Pig crisis worsening as numbers back up on farm

The pig sector faces irreparable damage unless there is immediate action to address the labour crisis that is causing huge backlogs on farms, the National Pig Association (NPA) has warned.

Meat processors say they have thousands of vacancies across their sites they are unable to fill – despite efforts to recruit more people locally, make the roles more attractive and to bring in more workers from outside Europe.

See also: Defra rejects pig sector plea for Covid support

A shortage of lorry drivers and butchers is compounding the problem and there are no signs of staffing issues easing, the NPA said.

At a meeting this week, the NPA’s Pig Industry Group called for processors to work together to try and ease the backlog and find a solution for heavier pigs that now can’t go down lines.

Combined with high feed costs and falling pigmeat prices, driven by cheap imports from the EU, farmers at the meeting said they could not see a way out of the crisis.

And in an interview with the BBC’s Look North programme, Yorkshire pig farmer Ed Rowbottom explained how he is being forced to get out of an industry his family has proudly been a part of for five decades.

The last pigs on the farm will be gone by the weekend. “It’s been a wrench. There have been pigs in the family for 50 years. It’s upsetting, it’s disappointing,” Mr Rowbottom told the programme.

NPA warning

NPA chief executive Dr Zoe Davies said 22,000 sows had already been lost from the national herd this year, while many other producers have reduced, or are planning to reduce, sow numbers.

Dr Davies urged the government to help the sector access the skilled labour it needs.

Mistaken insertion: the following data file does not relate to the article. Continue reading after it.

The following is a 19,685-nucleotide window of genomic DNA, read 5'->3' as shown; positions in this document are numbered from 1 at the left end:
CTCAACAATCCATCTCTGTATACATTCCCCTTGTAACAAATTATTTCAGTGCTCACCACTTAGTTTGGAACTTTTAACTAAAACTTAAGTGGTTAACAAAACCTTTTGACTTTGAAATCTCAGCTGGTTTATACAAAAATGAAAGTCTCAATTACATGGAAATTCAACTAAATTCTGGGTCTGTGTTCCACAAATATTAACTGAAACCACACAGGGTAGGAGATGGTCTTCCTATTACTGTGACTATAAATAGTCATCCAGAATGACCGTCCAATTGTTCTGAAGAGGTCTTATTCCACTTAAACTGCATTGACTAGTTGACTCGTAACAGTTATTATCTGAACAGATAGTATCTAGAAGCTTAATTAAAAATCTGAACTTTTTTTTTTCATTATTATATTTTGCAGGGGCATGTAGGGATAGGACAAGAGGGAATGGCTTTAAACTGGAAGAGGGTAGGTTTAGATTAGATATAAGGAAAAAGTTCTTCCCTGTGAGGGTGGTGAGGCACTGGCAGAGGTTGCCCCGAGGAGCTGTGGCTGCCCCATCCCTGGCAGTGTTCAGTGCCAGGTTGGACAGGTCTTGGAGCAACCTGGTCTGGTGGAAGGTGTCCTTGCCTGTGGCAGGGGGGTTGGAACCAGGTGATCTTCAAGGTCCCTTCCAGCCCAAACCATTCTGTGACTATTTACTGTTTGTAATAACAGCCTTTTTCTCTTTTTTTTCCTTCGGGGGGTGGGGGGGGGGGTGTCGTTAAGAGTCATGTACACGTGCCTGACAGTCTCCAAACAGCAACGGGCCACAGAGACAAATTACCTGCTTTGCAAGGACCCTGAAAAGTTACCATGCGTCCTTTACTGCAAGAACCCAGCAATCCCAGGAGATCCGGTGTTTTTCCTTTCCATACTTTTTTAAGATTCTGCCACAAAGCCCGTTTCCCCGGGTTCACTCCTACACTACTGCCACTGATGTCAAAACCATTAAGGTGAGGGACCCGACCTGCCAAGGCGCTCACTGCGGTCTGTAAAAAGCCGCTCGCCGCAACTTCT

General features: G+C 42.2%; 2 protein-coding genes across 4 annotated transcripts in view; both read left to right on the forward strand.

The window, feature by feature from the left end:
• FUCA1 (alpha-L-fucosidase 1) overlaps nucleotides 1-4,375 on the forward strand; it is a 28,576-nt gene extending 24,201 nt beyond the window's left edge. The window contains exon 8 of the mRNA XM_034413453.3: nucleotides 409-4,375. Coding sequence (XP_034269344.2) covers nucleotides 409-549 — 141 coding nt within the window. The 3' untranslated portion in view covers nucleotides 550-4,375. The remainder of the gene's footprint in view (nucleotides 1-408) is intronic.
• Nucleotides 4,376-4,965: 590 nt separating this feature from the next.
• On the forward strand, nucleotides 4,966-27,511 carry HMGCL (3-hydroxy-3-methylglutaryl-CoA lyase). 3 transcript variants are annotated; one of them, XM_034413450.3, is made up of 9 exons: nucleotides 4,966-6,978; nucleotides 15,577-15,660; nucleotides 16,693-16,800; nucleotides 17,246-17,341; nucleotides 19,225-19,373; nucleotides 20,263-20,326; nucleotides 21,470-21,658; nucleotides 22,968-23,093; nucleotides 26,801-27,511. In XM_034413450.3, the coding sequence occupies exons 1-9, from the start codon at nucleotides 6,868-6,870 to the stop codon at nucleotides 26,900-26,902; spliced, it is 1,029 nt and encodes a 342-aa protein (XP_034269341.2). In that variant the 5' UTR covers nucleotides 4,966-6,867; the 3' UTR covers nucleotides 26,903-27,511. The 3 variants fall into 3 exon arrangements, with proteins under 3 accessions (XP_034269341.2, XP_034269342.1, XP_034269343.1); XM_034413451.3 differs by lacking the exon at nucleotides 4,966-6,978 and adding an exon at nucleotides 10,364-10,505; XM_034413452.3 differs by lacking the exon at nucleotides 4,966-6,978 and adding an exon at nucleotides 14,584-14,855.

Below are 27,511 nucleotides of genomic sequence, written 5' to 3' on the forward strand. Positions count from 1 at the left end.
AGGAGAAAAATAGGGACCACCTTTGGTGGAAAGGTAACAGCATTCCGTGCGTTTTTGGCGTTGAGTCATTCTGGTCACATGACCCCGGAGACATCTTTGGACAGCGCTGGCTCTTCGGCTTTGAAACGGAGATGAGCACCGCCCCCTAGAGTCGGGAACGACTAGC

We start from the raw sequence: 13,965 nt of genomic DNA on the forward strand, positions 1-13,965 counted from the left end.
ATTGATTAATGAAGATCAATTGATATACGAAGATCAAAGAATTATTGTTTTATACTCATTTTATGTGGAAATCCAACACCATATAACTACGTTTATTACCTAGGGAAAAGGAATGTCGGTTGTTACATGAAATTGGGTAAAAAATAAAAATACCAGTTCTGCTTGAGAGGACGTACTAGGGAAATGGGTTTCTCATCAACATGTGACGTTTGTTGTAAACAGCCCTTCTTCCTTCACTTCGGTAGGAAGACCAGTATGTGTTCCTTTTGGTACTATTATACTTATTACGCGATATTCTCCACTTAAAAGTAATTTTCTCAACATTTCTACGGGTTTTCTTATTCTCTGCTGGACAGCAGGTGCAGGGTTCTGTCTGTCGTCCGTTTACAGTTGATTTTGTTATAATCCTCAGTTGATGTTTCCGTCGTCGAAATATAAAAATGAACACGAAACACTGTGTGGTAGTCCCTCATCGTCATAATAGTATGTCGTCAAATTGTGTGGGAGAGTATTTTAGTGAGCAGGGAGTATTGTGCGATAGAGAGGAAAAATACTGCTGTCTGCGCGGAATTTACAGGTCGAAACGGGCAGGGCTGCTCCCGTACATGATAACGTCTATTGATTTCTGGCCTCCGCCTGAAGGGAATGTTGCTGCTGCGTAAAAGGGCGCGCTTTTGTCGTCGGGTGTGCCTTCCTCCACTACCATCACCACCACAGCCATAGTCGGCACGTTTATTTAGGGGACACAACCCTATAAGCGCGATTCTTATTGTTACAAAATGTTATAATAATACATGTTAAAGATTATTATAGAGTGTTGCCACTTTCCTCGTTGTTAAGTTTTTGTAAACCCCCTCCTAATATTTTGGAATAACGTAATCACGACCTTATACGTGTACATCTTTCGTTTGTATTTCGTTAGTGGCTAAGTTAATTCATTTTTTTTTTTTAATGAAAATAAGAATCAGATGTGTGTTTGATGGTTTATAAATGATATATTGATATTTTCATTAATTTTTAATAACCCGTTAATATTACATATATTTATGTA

“If things don’t change soon, we will see a serious contraction of our industry that we may never recover from,” she said.

“We will continue to raise awareness and press the government to act through all our available channels.

“However, I genuinely believe, whether the government is prepared to help or not, that the solution must lie within the supply chain.”

Defra said it recognised the pressures the pig sector is facing, adding that it was keeping the market under close review.

A spokesperson said: “We understand the importance of seasonal labour and we are aware of the challenges that the pig industry has faced in recent months because of the Covid-19 pandemic and labour shortages. Defra has been working closely with the pig and processing sectors during this time.”

Market outlook

Bethan Wilkins, senior analyst at the AHDB, said weekly prices remain stable, but farmers should expect further downward pressure.

There was little change in the EU-spec SPP for the week ending 11 September, with the average standing at 156.37p/kg.

This means that, on average, producers received just 0.02p/kg less for their pigs than the week before. Prices remain similar to levels in June.

“Pigmeat is generally oversupplied across Europe and prices on the continent remain much lower than here in Britain. With this in mind, imported pigmeat is likely to be relatively competitive,” Ms Wilkins said.

Producers have been losing, on average, around £25 on every pig they produce this year, says the NPA.

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